Donald Trump, for reasons that I’m sure made sense to him, decided to tell a story in a fundraising speech on Wednesday night about how he had claimed in a conversation with Canadian Prime Minister Justin Trudeau that the United States has a trade deficit with Canada despite not knowing whether that was true. (It is not.) In the same speech, he threatened to remove U.S. troops from South Korea unless the country agreed to trade concessions. “We lose money on trade, and we lose money on the military,” he said. “We have right now 32,000 soldiers on the border between North and South Korea. Let’s see what happens.”
Explicitly tying together U.S. economic interests and military policy has long been a big theme for Trump, one he seems to be emphasizing lately, which might have something to do with the departure of more traditionalist voices like chief economic adviser Gary Cohn and Secretary of State Rex Tillerson from his administration. The idea that the country’s economic standing and national security are connected makes sense. But Trump’s attempts to draw that connection have been hampered by, first, his habit of talking to longtime U.S. allies, as in the Korea example, like he’s a neighborhood mobster demanding protection money from a deli owner and, second, his habit of making confident assertions on topics about which he is completely ignorant, as shown by the Canada example.
To take another instance, in announcing new tariffs on steel and aluminum imports last week, the Trump administration made dubious use of a law that authorizes such action in order to defend U.S. national security. If this was meant to counter the growing economic and military might of China, it was a strange way of going about it: China is only the 11th biggest exporter of steel to the U.S. And many experts are skeptical of the idea that America’s warfighting capacity is deeply affected by its reliance on imported steel, much of which comes from allies, with Canada being the largest supplier. (Canada and Mexico were eventually granted exemptions from the tariffs.)
Trump’s own secretary of defense, James Mattis, isn’t buying the security argument, writing in a memo released to the media that “U.S. military requirements for steel and aluminum each only represent about three percent of U.S. production. Therefore, DoD does not believe that the findings in the reports impact the ability of DoD programs to acquire the steel or aluminum necessary to meet national defense requirements.” The secretary’s words could very well turn up in a World Trade Organization challenge to the tariffs from the governments affected. Mattis said he was more concerned about “the negative impact on our key allies” from tariffs.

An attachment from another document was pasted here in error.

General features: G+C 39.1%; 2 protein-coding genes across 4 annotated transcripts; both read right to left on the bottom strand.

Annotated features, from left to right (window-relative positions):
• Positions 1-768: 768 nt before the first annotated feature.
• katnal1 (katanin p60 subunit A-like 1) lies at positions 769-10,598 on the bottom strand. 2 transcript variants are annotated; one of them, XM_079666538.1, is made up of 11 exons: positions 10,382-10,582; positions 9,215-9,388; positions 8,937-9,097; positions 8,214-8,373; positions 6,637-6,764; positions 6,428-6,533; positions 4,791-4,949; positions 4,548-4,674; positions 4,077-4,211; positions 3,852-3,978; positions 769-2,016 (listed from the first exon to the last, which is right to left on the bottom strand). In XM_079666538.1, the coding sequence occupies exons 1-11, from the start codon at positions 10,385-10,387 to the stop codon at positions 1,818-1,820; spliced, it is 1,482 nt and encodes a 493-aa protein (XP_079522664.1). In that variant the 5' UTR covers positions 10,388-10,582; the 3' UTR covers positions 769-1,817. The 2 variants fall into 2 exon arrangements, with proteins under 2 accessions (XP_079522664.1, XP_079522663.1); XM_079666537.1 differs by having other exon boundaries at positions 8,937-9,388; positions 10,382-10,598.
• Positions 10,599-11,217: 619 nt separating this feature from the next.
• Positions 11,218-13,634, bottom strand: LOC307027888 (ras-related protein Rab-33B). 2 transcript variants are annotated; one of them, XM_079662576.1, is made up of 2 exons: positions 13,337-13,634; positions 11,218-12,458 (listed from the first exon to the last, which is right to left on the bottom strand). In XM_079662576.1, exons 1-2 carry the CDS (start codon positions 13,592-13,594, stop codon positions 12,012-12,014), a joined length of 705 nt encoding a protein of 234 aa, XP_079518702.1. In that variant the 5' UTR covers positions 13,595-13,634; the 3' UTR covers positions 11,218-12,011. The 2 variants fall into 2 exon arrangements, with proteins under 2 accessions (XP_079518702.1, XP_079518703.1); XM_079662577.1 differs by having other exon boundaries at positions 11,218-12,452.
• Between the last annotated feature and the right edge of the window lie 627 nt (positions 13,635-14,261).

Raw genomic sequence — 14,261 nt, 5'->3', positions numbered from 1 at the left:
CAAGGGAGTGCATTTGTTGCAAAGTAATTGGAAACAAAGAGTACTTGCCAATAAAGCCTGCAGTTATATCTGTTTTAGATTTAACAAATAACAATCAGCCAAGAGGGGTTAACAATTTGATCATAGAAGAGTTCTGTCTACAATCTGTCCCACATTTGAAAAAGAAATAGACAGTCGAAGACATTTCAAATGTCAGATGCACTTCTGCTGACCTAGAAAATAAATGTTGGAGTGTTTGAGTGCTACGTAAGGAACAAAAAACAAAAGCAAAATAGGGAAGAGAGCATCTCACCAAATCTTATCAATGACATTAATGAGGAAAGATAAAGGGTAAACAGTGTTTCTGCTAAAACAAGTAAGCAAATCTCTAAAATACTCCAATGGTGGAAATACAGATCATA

Treasury Secretary Steven Mnuchin also suggested in a recent interview that the president may set tariffs on European countries based on their financial commitments to NATO. “If we’re in NATO, he wants to make sure that NATO gets more money so that NATO can protect all of us and fulfill its goal,” he said.
Trump has been making misleading claims about the supposedly disproportionate amount of money the U.S. spends on NATO—including at NATO headquarters last spring—since early in his presidential campaign. Essentially he’s mixing two issues: The U.S. does pay more in direct contributions to NATO, because those contributions are based on the size of a country’s economy, and the amount—less than $500 million a year—is basically a rounding error in the U.S. defense budget. There is a longstanding disagreement, predating Trump, over how much countries spend on their own defense. NATO sets a nonbinding target of 2 percent of GDP, which only four countries other than the U.S. meet. This is also a little misleading and arbitrary: Greece met the 2 percent target, despite cutting its defense budget, because its overall economy collapsed, while China has been getting by just fine on 1.3 percent spending. You can certainly argue that European countries should be doing more to provide for their own defense, but NATO is not a restaurant tab that the U.S. has been left with.
Unfortunately, help does not appear to be on the way. In his first interview since being named director of Trump’s National Economic Council, former CNBC contributor Larry Kudlow shared an idea for the U.S. to lead a “trade coalition of the willing,” of “partners and allies against China.” As many pointed out, Kudlow is basically describing the Trans-Pacific Partnership, the U.S.-led, China-countering multinational trade pact that Trump scuttled as one of his first acts in office.
Points to Kudlow, as well, for an apparently non-ironic use of “coalition of the willing,” which refers to both a war Trump has called stupid and an actual example of dozens of countries free-riding on U.S. military power without contributing anything.
The individual misleading claims and misunderstandings aside, the underlying issue here is Trump’s apparent view that the U.S. is getting scammed—that we don’t get anything out of our alliances and security guarantees. What this zero-sum view leaves out is the comforting fact that there has not been a major war among the industrialized powers of Western Europe and East Asia for the last half century. There are a lot of explanations for this state of peace, but these alliances and security commitments are at least a major part of it. Considering the number of U.S. lives lost and dollars spent in those wars last century, we’re getting a bargain.